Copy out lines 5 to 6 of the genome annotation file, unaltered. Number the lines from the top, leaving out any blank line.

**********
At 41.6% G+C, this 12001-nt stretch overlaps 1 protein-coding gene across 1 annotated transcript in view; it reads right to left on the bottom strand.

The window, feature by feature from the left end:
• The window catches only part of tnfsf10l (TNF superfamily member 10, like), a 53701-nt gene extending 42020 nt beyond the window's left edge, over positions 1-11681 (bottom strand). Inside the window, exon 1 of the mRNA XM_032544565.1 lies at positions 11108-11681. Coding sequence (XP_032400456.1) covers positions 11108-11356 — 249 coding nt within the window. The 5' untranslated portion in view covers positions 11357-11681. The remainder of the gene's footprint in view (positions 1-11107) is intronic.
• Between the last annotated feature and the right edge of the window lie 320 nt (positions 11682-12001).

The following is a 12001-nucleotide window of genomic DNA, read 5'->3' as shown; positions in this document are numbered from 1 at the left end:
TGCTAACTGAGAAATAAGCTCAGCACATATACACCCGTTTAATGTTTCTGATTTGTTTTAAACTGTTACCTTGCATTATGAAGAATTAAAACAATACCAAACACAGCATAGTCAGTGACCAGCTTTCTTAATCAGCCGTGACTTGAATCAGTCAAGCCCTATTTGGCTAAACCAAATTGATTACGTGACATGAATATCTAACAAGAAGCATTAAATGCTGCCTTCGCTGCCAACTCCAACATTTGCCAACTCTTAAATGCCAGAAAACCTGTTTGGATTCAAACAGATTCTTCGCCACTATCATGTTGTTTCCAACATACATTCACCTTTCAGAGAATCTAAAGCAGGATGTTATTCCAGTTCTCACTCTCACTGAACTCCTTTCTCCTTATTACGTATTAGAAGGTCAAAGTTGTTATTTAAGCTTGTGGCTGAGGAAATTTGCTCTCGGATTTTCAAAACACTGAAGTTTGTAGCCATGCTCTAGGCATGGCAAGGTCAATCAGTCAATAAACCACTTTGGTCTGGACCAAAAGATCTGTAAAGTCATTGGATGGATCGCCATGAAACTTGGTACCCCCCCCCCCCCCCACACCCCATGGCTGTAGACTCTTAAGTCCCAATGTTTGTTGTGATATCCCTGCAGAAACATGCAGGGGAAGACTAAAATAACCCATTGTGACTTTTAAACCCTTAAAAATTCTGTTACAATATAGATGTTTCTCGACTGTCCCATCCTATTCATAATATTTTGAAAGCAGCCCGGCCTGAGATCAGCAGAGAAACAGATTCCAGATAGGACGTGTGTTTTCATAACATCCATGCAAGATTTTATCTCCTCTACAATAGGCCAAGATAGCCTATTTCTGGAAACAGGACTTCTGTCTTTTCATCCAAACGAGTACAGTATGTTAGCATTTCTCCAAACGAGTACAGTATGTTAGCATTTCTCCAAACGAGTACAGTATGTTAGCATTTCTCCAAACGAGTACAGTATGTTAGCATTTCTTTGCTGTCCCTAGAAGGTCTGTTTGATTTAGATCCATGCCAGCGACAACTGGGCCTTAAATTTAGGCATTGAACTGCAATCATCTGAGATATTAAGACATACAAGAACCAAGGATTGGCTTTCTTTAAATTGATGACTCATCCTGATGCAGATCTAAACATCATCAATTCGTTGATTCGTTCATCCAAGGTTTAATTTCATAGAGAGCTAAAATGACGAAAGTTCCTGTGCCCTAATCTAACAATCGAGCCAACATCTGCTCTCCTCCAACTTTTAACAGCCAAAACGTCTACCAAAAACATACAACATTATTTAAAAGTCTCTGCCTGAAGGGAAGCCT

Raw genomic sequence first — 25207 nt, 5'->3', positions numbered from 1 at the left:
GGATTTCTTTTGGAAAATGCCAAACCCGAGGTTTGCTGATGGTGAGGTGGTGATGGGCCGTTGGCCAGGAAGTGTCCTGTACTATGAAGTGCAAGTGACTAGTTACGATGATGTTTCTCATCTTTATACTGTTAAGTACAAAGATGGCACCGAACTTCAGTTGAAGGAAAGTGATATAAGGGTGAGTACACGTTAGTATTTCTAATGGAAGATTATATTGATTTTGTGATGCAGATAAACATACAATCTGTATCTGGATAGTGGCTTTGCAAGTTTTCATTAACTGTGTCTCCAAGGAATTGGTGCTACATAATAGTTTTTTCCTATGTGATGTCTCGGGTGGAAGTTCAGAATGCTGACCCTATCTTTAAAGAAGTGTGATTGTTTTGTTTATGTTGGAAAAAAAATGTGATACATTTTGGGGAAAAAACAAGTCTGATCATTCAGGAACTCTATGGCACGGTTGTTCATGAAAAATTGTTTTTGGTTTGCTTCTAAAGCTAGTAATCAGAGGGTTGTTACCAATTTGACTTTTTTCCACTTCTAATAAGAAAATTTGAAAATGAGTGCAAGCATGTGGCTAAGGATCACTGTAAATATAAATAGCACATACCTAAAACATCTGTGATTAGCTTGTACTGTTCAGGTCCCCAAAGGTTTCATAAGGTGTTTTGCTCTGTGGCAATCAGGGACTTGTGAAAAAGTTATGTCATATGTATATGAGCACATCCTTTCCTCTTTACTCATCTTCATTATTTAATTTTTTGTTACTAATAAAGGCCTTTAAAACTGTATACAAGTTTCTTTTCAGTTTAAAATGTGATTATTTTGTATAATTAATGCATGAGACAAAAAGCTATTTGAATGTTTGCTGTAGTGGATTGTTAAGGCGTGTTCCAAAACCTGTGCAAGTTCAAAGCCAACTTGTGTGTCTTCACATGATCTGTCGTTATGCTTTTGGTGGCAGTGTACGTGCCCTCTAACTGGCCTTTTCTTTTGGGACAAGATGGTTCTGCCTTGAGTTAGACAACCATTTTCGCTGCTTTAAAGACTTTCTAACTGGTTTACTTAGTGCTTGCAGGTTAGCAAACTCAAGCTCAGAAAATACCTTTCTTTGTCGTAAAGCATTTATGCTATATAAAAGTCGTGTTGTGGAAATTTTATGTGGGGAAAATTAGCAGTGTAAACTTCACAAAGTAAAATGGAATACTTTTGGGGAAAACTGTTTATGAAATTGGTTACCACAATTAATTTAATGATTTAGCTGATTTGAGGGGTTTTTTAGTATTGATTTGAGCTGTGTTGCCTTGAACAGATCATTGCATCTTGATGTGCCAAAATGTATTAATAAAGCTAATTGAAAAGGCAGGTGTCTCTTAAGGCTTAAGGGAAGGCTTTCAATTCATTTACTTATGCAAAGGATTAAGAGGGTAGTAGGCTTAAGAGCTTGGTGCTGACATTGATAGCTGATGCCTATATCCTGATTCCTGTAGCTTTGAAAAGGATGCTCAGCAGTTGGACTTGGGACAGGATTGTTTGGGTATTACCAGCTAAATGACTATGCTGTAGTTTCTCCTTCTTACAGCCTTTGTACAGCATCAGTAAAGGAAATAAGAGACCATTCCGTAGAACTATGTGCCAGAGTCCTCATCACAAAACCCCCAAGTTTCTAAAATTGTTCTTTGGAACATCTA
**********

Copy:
The following is a 12001-nucleotide window of genomic DNA, read 5'->3' as shown; positions in this document are numbered from 1 at the left end:
TGCTAACTGAGAAATAAGCTCAGCACATATACACCCGTTTAATGTTTCTGATTTGTTTTAAACTGTTACCTTGCATTATGAAGAATTAAAACAATACCAAACACAGCATAGTCAGTGACCAGCTTTCTTAATCAGCCGTGACTTGAATCAGTCAAGCCCTATTTGGCTAAACCAAATTGATTACGTGACATGAATATCTAACAAGAAGCATTAAATGCTGCCTTCGCTGCCAACTCCAACATTTGCCAACTCTTAAATGCCAGAAAACCTGTTTGGATTCAAACAGATTCTTCGCCACTATCATGTTGTTTCCAACATACATTCACCTTTCAGAGAATCTAAAGCAGGATGTTATTCCAGTTCTCACTCTCACTGAACTCCTTTCTCCTTATTACGTATTAGAAGGTCAAAGTTGTTATTTAAGCTTGTGGCTGAGGAAATTTGCTCTCGGATTTTCAAAACACTGAAGTTTGTAGCCATGCTCTAGGCATGGCAAGGTCAATCAGTCAATAAACCACTTTGGTCTGGACCAAAAGATCTGTAAAGTCATTGGATGGATCGCCATGAAACTTGGTACCCCCCCCCCCCCCCACACCCCATGGCTGTAGACTCTTAAGTCCCAATGTTTGTTGTGATATCCCTGCAGAAACATGCAGGGGAAGACTAAAATAACCCATTGTGACTTTTAAACCCTTAAAAATTCTGTTACAATATAGATGTTTCTCGACTGTCCCATCCTATTCATAATATTTTGAAAGCAGCCCGGCCTGAGATCAGCAGAGAAACAGATTCCAGATAGGACGTGTGTTTTCATAACATCCATGCAAGATTTTATCTCCTCTACAATAGGCCAAGATAGCCTATTTCTGGAAACAGGACTTCTGTCTTTTCATCCAAACGAGTACAGTATGTTAGCATTTCTCCAAACGAGTACAGTATGTTAGCATTTCTCCAAACGAGTACAGTATGTTAGCATTTCTCCAAACGAGTACAGTATGTTAGCATTTCTTTGCTGTCCCTAGAAGGTCTGTTTGATTTAGATCCATGCCAGCGACAACTGGGCCTTAAATTTAGGCATTGAACTGCAATCATCTGAGATATTAAGACATACAAGAACCAAGGATTGGCTTTCTTTAAATTGATGACTCATCCTGATGCAGATCTAAACATCATCAATTCGTTGATTCGTTCATCCAAGGTTTAATTTCATAGAGAGCTAAAATGACGAAAGTTCCTGTGCCCTAATCTAACAATCGAGCCAACATCTGCTCTCCTCCAACTTTTAACAGCCAAAACGTCTACCAAAAACATACAACATTATTTAAAAGTCTCTGCCTGAAGGGAAGCCT